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A/J Mice Are Susceptible and C57BL/6 Mice Are Resistant to Listeria monocytogenes Infection by Intragastric Inoculation

American Society for Microbiology
Publication Date
  • Host Response And Inflammation
  • Biology
  • Medicine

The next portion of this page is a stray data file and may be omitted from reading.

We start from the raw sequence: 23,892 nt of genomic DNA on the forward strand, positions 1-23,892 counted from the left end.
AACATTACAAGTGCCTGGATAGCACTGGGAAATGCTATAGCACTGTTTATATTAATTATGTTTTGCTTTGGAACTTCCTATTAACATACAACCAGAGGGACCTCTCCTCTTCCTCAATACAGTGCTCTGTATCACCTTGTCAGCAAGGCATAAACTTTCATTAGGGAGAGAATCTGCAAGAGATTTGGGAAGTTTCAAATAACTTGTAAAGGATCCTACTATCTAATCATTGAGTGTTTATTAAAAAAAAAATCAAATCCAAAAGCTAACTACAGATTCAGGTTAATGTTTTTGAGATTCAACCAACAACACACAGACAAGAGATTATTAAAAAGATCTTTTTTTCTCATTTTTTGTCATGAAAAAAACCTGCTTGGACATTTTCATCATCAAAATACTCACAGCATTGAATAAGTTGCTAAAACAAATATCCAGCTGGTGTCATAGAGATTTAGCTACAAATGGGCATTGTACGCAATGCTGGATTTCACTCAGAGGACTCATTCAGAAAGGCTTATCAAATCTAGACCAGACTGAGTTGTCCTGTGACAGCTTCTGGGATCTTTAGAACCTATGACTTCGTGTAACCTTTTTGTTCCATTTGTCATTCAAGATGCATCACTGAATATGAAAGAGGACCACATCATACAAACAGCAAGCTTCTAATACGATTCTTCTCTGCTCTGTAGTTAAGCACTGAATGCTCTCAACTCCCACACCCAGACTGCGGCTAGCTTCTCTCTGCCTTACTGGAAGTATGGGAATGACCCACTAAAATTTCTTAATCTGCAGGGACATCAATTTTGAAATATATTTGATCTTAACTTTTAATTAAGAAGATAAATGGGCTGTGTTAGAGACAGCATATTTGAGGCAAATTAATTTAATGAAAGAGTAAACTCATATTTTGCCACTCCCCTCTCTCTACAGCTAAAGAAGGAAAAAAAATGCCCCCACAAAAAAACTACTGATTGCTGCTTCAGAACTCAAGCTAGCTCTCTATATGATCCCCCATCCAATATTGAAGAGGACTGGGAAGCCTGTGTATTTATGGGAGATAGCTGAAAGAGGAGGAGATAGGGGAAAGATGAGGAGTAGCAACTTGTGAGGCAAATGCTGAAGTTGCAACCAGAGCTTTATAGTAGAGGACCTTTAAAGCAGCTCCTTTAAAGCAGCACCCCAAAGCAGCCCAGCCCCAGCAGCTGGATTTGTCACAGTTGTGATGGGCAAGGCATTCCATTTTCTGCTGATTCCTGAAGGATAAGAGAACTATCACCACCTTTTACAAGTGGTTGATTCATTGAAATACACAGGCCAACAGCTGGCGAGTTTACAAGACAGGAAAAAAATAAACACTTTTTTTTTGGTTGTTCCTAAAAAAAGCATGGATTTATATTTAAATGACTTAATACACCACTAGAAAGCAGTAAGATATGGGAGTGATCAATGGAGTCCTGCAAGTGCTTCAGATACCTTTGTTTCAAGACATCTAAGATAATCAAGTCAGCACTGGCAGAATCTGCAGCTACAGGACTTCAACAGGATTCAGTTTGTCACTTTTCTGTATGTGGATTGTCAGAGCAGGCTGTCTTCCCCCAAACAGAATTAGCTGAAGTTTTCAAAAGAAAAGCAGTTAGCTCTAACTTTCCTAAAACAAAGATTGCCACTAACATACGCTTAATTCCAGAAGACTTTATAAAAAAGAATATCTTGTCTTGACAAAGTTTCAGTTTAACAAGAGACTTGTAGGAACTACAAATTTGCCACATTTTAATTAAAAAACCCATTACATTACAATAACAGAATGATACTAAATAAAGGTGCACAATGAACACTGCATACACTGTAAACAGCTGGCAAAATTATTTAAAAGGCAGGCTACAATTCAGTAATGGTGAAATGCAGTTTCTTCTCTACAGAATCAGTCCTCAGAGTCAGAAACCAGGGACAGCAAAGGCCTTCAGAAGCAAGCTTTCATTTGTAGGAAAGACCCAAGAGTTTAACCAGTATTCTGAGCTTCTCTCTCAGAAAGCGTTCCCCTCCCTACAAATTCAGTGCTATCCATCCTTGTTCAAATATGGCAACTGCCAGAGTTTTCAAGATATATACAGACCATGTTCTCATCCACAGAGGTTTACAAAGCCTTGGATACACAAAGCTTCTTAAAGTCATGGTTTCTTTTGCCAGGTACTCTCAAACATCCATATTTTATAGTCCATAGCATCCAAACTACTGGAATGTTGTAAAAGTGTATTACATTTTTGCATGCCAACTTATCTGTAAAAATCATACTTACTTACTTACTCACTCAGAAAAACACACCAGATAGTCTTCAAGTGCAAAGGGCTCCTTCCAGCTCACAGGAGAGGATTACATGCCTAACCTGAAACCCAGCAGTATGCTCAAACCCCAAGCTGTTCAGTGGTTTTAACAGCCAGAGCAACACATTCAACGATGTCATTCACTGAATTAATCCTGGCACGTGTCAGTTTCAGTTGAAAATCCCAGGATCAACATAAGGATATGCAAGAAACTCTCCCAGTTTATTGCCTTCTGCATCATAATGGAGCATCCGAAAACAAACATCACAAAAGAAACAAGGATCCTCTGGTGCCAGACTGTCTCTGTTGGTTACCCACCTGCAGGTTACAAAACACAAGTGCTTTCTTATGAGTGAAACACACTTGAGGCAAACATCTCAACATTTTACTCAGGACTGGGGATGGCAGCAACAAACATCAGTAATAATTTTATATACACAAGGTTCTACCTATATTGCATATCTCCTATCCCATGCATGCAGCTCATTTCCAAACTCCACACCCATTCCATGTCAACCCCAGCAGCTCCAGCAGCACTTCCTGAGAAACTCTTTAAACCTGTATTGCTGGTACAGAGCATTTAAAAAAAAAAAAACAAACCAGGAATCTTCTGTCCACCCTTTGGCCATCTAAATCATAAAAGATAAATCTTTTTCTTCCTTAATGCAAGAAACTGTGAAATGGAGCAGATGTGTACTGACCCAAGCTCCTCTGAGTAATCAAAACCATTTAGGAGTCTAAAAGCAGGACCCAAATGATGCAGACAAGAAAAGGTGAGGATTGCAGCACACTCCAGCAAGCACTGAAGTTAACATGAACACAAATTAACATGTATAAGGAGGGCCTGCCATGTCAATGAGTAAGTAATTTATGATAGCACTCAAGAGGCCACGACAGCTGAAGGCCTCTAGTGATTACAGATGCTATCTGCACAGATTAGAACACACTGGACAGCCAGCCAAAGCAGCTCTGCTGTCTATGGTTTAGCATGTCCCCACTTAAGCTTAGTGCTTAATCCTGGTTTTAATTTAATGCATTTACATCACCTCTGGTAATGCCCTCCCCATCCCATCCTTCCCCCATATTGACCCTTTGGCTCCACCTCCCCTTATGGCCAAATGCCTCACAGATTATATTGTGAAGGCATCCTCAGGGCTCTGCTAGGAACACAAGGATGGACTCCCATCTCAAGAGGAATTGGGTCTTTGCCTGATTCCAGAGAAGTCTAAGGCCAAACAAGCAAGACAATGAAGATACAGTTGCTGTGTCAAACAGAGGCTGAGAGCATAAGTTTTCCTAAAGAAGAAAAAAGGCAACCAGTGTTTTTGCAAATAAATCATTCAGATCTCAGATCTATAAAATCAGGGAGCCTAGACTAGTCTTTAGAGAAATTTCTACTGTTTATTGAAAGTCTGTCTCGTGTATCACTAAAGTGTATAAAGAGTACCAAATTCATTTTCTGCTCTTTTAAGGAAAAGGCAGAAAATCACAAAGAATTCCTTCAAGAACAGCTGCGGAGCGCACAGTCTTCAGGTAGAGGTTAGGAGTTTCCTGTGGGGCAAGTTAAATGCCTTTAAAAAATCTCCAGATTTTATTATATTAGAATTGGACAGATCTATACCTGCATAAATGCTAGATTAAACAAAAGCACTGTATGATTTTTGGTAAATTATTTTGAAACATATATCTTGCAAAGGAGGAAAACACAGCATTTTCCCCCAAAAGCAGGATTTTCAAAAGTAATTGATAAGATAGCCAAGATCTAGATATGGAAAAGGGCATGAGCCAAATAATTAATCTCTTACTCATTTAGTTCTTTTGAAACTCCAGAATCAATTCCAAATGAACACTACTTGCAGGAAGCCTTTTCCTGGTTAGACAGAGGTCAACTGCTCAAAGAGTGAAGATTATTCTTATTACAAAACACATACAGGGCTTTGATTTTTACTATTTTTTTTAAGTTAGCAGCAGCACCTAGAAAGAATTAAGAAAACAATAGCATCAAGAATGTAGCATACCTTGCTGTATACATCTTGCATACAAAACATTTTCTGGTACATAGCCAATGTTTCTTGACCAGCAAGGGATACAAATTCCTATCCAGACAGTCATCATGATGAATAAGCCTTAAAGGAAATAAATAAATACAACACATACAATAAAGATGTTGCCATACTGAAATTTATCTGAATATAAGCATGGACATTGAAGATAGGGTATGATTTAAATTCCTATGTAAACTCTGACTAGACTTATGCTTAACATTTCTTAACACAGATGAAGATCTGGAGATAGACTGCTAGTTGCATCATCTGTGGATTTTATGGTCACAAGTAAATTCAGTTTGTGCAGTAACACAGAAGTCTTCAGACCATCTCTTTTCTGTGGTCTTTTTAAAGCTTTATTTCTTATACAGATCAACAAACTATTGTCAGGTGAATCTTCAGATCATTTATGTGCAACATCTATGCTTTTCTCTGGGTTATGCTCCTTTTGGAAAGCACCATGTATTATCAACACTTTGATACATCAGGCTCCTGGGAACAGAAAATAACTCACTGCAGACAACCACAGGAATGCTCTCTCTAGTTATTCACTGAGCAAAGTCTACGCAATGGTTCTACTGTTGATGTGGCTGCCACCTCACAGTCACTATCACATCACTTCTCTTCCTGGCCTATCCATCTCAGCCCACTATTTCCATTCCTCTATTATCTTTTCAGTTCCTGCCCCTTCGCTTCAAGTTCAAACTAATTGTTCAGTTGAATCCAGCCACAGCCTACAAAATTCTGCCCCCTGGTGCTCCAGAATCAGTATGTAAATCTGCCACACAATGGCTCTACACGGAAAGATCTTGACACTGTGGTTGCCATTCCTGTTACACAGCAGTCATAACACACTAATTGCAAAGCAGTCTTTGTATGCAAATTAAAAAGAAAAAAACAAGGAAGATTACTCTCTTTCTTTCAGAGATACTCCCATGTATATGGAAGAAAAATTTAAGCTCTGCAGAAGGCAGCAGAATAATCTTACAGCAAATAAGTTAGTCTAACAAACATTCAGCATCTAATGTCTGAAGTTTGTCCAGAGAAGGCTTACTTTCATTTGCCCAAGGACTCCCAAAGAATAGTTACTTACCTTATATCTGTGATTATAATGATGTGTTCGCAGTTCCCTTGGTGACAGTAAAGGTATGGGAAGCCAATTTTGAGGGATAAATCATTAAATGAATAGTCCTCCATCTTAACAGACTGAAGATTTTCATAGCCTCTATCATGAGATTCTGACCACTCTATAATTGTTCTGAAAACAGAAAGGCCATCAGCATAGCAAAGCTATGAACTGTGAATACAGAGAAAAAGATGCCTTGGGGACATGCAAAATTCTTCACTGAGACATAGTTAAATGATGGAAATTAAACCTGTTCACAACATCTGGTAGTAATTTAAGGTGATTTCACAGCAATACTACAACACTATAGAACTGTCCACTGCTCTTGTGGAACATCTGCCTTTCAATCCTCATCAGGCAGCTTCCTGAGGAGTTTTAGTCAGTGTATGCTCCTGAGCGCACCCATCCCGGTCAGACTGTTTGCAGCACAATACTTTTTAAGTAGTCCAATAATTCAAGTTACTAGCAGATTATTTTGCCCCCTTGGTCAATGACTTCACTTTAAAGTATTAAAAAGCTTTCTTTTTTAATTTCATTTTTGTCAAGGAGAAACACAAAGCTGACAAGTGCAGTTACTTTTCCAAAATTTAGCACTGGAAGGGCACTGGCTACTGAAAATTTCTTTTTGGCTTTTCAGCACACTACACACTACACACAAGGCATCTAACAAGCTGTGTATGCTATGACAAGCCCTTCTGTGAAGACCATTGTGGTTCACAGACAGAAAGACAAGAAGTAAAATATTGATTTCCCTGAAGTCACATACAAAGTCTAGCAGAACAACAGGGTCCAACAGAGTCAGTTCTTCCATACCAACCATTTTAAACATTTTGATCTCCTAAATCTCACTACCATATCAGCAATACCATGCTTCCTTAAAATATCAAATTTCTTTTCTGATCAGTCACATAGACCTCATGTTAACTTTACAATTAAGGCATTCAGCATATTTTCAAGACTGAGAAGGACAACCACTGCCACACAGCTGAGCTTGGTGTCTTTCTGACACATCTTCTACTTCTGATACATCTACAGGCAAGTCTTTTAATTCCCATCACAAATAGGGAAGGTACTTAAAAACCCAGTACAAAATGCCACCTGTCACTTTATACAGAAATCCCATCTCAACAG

Previous studies demonstrated that the innate resistance of mice to Listeria monocytogenes infection by intravenous or intraperitoneal inoculation is regulated principally by the Hc locus on mouse chromosome 2. The A/J and C57BL/6 mouse strains were identified as prototype L. monocytogenes-susceptible and -resistant strains, respectively. In the present study, we compared the relative susceptibilities of A/J and C57BL/6 mice to intragastric (i.g.) inoculation with L. monocytogenes. The results of our study indicate that A/J mice are significantly more susceptible than C57BL/6 mice to an i.g. challenge with L. monocytogenes. This was reflected in the estimated 50% lethal doses for the two strains (106 and 108 CFU for A/J and C57BL/6 mice, respectively) and a more rapid and severe dissemination of the infection to the spleen and liver in A/J mice than in C57BL/6 mice. Histopathological examination of tissues from the infected mice confirmed the greater severity of disease in A/J mice. Clearance of a primary infection enhanced the resistance of both A/J and C57BL/6 mice to reinfection with L. monocytogenes via the gastrointestinal tract. However, the relative difference in susceptibility between the two strains was evident even after immunization. The A/J mouse holds promise as a model for investigating the pathogenesis of gastrointestinal listeriosis because of its ability to develop systemic infection following challenge with numbers of organisms similar to those recovered from some L. monocytogenes-contaminated food products.

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